The paralysis of Congress by the Republicans has created a political space for the extension of executive power and security agencies to assert their will against the legislative bodies charged with representing the people’s interests. However, Snowden’s revelations have changed the political context by alerting the public to the extent of state surveillance in the US and worldwide. Feinstein’s speech is significant not so much because of the constitutional principles involved but because, despite her previous support of the NSA, her accusations resonate with the public which has become aware of the fact that repression abroad will come home to be used against Americans.

Now the crisis has reached the White House. Although Obama is trying to stay aloof, senators on the Intelligence Committee are challenging him to defend legislative oversight and to declassify the committee’s report. His administration is also refusing to hand over documents in its possession which relate to the torture program.

Some of my readers have asked why I would make so much of this conflict. After all, the senate and the security agencies are all part of the same capitalist state, they say; differences between them are merely tactical, they agree on the fundamentals of capitalist rule.

But these conflicts are one form in which the class struggle is being fought out in America today, a struggle to defend popular sovereignty. Far from being autonomous, state bureaucracies reflect the tensions within society, refracted through the particular configuration of the US state. Increasingly, protest is uniting political demands with economic issues, since divisions within the political elite are preventing legislation that might ameliorate growing poverty.

Even “managed democracy” needs to maintain the illusion of reflecting the popular will.  While still dominated by the corporate elite, the state’s fragmentation is undermining its legitimacy in the eyes of Americans.

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Filed under CIA, Homeland Security, Mark Udall, Obama, political analysis, Republicans, US policy

To Save Its Skin, CIA Throws American Democracy Under the Bus


A major conflict over access to secret documents has erupted between the CIA and members of the Senate Intelligence Committee which, in theory, oversees it. The battle makes “House of Cards” look like a kindergarten squabble.

The issue is torture: the CIA wants to suppress the history of its involvement in illegal interrogations during the Bush administration, and has hit out at the Intelligence Committee, which is investigating this history, by monitoring the computers used by its staff. The dispute has escalated to the point where the constitutional separation of powers, congressional oversight of the intelligence agencies, and the independence of Congress appear to be in question.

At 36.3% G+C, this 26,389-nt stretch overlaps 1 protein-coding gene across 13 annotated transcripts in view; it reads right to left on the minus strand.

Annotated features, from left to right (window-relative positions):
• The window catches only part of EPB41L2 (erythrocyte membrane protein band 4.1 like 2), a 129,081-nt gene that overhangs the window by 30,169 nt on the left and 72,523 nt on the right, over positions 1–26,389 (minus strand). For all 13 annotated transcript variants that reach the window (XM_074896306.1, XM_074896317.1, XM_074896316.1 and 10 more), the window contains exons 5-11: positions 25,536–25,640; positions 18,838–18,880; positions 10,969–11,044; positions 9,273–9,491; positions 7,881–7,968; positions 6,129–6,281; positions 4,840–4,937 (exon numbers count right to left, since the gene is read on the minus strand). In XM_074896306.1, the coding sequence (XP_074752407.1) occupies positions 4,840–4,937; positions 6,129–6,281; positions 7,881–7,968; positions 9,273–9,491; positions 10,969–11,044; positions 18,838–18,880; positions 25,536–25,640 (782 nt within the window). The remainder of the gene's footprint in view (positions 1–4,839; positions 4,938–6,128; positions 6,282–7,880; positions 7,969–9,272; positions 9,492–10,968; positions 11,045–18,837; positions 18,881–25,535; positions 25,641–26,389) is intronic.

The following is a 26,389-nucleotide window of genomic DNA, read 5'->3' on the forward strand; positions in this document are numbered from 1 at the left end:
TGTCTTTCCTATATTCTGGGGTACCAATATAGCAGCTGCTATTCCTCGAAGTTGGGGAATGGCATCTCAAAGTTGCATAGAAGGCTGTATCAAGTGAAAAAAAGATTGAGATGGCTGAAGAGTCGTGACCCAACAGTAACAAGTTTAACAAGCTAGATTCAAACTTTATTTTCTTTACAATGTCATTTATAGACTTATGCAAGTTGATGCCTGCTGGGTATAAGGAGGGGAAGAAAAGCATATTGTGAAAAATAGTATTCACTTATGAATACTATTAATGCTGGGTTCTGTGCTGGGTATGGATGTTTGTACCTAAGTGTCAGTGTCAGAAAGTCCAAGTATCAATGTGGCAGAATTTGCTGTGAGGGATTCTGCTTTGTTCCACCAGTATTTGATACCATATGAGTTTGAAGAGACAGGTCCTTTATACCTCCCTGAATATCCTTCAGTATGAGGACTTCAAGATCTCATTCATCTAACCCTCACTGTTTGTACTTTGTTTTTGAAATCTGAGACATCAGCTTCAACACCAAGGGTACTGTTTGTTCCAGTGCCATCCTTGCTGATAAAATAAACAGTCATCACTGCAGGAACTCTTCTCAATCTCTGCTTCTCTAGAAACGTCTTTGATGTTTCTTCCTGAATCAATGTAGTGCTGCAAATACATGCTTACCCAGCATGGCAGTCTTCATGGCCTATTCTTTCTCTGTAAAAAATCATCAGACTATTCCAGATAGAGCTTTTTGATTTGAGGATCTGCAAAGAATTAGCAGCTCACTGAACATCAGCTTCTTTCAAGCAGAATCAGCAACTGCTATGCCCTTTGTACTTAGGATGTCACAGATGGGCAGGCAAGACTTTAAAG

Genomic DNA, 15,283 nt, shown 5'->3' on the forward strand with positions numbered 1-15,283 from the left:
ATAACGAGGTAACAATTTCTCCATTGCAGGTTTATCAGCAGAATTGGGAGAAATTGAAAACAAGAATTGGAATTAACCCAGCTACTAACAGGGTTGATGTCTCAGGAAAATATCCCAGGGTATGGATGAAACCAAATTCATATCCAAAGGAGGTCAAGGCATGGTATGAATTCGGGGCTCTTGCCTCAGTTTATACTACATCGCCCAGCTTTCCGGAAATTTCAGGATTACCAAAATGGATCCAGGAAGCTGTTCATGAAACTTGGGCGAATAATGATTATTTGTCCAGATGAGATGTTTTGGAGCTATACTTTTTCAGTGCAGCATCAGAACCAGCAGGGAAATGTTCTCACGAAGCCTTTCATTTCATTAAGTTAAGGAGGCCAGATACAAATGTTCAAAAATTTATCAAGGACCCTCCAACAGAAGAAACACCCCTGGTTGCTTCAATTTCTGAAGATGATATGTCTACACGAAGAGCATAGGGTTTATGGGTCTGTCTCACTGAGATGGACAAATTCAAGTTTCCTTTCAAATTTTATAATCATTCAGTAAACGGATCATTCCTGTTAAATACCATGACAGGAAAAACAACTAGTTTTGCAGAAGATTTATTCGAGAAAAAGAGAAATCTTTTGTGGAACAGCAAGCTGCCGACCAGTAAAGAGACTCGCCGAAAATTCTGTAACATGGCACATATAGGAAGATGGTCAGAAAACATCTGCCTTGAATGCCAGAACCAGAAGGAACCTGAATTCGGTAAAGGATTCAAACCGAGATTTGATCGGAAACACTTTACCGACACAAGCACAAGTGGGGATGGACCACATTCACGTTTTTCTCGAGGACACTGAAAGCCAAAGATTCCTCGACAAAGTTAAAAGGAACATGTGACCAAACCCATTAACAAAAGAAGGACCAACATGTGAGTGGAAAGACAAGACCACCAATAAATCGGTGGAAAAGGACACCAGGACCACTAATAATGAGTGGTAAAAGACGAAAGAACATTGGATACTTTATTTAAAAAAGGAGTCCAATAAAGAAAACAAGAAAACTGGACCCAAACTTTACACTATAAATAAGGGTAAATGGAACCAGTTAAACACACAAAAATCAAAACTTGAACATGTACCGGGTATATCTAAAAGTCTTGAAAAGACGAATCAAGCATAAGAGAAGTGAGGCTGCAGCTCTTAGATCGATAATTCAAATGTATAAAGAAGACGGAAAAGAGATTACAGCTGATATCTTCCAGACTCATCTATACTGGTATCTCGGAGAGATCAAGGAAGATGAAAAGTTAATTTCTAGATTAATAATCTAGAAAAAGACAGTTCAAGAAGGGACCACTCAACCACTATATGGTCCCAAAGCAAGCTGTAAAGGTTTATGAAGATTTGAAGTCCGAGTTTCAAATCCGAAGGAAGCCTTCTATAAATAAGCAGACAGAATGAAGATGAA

By seeking to control this narrative, the CIA is not only defending its turf, but also its legitimacy in the eyes of the public. Extreme interrogation techniques like waterboarding, ended by Obama when he took office, have been marketed by politicians, the media, and Hollywood as essential to the defense of the nation. To justify past and future illegal actions by the agency, they require Americans to buy into this account.

The CIA’s  role is also supported by the ideological conflation of US geopolitical interests with the defense of democracy around the world, which binds together the security agencies with Congress and the administration. There are certainly those on legislative committees willing to excuse anything the intelligence community does.  An admission that the agency went beyond the bounds of international and constitutional law and functioned no differently from the dictatorships it is supposed to guard against would seriously undermine its domestic image.

The Intelligence Committee spent several years working on a 6,000-page report, still classified, about the CIA’s detention and interrogation program after 9/11. The New York Times says the committee’s study appears to be “a withering indictment of the program and details many instances when C.I.A. officials misled Congress, the White House and the public about the value of the agency’s brutal interrogation methods, including waterboarding.”